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Judicial CP - June 1997

Trinidad Express, 21 June 1997

Lawyer escapes jail term

By Fulton Wilson

DEFENCE attorney Gregory Delzin almost found himself in the prison cells of the Hall of Justice for contempt after attacking the administration and system of justice last Friday. Justice Anthony Lucky, presiding in the Port of Spain First Criminal Court yesterday, said it had been his intention to find Delzin guilty of contempt of court for his actions.

Delzin walked out of the Port of Spain First Criminal Court during a wounding trial last week Friday. He later returned and told the judge he could not continue with "this system of justice".

Delzin also asked the judge to remove himself from the case and said his client would not get a fair trial. His comments were made after the judge refused to allow him to question the chopping victim, Gerald "Jabbar" Jobe, about his character.

Jobe's attacker, Hale Besson, 23, of Morvant, who was found guilty of wounding Jobe last Friday, was sentenced yesterday by the judge to seven years' imprisonment and ordered to receive five strokes. The judge said last week it was an ideal case in which community service could be imposed, but he had to study all the facts before passing the sentence.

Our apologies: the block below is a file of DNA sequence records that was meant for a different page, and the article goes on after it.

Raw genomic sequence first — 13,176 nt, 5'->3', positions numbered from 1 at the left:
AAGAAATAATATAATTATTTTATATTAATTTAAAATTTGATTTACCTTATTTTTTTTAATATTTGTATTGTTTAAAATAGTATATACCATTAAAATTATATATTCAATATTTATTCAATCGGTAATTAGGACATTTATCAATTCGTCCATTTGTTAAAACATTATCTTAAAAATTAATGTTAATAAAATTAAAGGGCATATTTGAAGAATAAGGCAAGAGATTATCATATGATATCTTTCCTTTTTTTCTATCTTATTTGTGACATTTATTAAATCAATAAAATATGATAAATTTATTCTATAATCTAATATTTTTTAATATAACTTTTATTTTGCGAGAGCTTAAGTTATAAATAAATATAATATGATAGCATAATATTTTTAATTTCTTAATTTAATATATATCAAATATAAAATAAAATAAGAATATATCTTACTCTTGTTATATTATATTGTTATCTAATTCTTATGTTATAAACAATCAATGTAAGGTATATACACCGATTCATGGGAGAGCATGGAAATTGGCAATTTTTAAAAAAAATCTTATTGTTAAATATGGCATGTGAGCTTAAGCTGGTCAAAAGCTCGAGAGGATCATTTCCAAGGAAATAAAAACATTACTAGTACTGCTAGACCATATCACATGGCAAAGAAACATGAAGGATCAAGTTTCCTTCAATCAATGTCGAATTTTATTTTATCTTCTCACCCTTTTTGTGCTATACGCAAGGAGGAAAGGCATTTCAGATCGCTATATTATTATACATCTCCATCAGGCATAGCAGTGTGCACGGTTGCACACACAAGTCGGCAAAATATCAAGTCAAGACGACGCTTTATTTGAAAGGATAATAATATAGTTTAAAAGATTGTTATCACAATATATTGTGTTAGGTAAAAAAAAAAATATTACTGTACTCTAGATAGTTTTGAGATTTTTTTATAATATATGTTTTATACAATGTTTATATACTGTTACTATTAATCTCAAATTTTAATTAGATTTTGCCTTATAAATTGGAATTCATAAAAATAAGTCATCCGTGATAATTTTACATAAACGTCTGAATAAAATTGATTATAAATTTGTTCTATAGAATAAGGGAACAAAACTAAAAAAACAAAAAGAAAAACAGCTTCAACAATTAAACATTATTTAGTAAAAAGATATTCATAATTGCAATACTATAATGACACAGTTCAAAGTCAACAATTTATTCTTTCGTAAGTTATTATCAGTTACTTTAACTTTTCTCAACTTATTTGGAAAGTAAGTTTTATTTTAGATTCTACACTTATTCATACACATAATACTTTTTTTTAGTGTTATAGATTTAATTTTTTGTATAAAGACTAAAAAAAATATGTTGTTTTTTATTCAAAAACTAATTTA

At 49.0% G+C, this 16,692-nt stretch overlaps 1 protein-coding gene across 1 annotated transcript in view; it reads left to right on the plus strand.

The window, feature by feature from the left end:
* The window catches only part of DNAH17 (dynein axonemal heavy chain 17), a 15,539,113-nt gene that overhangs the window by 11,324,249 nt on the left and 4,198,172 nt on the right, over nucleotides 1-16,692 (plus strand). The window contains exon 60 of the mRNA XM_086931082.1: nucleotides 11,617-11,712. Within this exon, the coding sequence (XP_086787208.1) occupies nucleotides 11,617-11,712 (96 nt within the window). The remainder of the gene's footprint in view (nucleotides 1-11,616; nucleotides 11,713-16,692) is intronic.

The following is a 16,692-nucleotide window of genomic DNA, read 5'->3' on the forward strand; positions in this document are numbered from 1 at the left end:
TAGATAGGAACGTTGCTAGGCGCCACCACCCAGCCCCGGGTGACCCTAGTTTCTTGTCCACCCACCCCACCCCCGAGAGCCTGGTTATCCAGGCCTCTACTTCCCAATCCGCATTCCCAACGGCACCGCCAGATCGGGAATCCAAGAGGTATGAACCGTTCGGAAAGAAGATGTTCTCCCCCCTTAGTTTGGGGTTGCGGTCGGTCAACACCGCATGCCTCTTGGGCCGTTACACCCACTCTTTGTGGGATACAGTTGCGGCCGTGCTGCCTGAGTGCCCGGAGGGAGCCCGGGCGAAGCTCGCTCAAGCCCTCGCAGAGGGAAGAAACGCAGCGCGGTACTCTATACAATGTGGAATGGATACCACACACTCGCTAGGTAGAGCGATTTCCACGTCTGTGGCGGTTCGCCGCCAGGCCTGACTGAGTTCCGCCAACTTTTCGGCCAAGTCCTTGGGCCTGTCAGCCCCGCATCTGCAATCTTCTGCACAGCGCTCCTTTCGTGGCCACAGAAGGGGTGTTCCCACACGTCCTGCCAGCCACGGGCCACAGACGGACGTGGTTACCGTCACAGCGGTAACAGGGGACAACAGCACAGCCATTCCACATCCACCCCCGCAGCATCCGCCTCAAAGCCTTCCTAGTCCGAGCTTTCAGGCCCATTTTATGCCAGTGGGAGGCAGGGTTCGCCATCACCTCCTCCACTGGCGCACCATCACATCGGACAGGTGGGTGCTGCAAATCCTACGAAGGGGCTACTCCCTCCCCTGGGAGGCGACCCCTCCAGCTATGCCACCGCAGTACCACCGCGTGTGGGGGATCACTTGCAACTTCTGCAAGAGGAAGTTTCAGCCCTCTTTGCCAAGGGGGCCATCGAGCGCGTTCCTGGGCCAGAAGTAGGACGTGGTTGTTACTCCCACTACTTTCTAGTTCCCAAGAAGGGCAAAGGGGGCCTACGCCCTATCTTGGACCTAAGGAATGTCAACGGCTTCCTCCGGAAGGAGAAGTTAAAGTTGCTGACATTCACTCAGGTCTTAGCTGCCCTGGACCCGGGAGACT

Delzin was not in court yesterday. The judge had intended to pass the sentence next Friday but decided to pass the sentence yesterday. The judge said the court would not condone behaviour which was a bad example for young lawyers.

"If Mr Delzin was here, he would hear what I am going to say. Originally it was my intention to find him guilty of contempt of court when he came back to say he could not continue with this system of justice. This is attacking the administration of justice and the system of justice. It is obnoxious behaviour and it is not expected of any attorney," he said.

Justice Lucky added that Delzin was very fortunate that English and Commonwealth courts suggested that only in extreme circumstances should a lawyer be found in contempt. "This type of behaviour will not be tolerated in the future. It is not the example to follow," he said, adding that no judge would tolerate it in future.

Geoffrey Hendersson conducted the State's case. Jobe was chopped by Besson with a cutlass after an argument on February 15, 1991.

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